Scientific conference deals with problems of reactor decommissioning and radioactive waste management in the Central Europe. The Conference included the following sessions: (1): Characterisation and Radioactive Waste Management; (2) Managerial Aspects of Decommissioning; (3) JAVYS Experience with Back-End of Nuclear Power Engineering - Progress in Last 2 Years; (4) Decommissioning Planning and Costing and Education; (5) Technical Aspects of Decommissioning; (6) Radioactive Waste Management; (4) Poster Session. The Book of Abstracts contains two invitation speeches and 30 abstracts.

  10. Program and Abstracts, Boron Americas IX Final Report

    Energy Technology Data Exchange (ETDEWEB)

    Feakes, Debra A.

    2006-08-09

    The Scientific and Technical Information (STI) submitted includes the final report and a collection of abstracts for the Ninth Boron in the Americas Conference which was held May 19-22, 2004, in San Marcos, Texas. The topics covered in the abstracts include: Application in Medicine, Application in Organic Synthesis and Catalysis, Boranes and Carboranes, Materials and Polymers, Metallaboranes and Metallacarboranes, Organoboron Compounds, Synthesis and Catalysis, and Theoretical Studies. Attendees represented researchers from government, industry, and academia.

  11. Scientific knowledge and modern prospecting

    Science.gov (United States)

    Neuerburg, G.J.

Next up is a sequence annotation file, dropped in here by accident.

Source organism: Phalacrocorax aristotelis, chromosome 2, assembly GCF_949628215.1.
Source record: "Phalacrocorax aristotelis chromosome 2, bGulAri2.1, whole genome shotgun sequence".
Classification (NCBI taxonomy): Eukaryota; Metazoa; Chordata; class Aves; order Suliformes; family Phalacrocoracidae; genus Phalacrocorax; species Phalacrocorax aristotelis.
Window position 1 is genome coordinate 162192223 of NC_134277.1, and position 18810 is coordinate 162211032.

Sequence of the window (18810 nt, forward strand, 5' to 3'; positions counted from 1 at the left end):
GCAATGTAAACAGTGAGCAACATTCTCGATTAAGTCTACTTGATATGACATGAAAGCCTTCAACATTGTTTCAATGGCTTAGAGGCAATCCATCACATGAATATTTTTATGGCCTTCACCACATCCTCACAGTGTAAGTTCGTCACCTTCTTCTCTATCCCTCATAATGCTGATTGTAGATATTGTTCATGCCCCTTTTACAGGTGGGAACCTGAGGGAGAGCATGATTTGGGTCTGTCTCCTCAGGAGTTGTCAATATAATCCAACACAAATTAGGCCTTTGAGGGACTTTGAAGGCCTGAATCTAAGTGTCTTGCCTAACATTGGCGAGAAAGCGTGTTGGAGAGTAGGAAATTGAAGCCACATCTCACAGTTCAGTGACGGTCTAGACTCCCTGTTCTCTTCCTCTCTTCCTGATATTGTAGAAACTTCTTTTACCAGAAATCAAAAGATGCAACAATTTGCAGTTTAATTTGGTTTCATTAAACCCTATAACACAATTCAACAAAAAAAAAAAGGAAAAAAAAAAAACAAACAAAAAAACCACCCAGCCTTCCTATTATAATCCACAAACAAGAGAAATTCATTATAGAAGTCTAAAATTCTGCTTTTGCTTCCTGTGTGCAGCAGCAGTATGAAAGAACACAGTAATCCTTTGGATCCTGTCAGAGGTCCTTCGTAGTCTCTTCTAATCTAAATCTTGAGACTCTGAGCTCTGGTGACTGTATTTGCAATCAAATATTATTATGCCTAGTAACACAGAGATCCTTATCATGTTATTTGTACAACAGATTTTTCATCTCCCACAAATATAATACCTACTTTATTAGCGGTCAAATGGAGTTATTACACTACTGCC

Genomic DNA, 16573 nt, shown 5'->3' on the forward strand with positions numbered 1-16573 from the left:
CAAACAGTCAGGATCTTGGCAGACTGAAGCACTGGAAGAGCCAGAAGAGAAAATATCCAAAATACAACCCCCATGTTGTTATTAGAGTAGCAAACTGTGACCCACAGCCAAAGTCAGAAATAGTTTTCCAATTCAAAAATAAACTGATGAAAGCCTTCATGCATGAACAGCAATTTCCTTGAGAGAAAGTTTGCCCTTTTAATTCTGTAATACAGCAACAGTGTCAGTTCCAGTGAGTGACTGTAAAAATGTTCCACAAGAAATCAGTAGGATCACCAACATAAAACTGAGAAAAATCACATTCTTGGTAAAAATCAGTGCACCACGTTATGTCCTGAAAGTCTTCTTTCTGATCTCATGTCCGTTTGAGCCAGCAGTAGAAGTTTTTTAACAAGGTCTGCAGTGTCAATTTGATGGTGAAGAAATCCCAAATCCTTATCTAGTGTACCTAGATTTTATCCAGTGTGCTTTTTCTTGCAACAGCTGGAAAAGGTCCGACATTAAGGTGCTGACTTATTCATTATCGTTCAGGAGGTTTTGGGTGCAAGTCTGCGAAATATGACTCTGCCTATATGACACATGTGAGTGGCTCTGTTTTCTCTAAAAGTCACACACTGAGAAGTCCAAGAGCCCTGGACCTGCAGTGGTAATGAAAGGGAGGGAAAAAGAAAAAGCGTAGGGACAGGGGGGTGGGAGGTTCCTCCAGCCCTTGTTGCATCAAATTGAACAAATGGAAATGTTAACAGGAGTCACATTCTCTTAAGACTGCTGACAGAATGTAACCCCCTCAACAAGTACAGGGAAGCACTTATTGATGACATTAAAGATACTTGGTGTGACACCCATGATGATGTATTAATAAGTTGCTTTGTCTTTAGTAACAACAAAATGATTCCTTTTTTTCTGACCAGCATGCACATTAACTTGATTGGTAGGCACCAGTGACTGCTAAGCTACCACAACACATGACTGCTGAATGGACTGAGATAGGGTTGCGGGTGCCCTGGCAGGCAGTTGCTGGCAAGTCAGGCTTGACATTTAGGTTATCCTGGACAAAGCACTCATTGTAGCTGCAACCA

1985-01-01

    Modern prospecting is the systematic search for specified and generally ill-exposed components of the Earth's crust known as ore. This prospecting depends entirely on reliable, or scientific knowledge for guidance and for recognition of the search objects. Improvement in prospecting results from additions and refinements to scientific knowledge. Scientific knowledge is an ordered distillation of observations too numerous and too complex in themselves for easy understanding and for effective management. The ordering of these observations is accomplished by an evolutionary hierarchy of abstractions. These abstractions employ simplified descriptions consisting of characterization by selected properties, sampling to represent much larger parts of a phenomenon, generalized mappings of patterns of geometrical and numerical relations among properties, and explanation (theory) of these patterns as functional relations among the selected properties. Each abstraction is predicated on the mode of abstraction anticipated for the next higher level, so that research is a deductive process in which the highest level, theory, is indispensible for the growth and refinement of scientific knowledge, and therefore of prospecting methodology. ?? 1985 Springer-Verlag.

  12. Abstract Interpretation and Attribute Gramars

    DEFF Research Database (Denmark)

    Rosendahl, Mads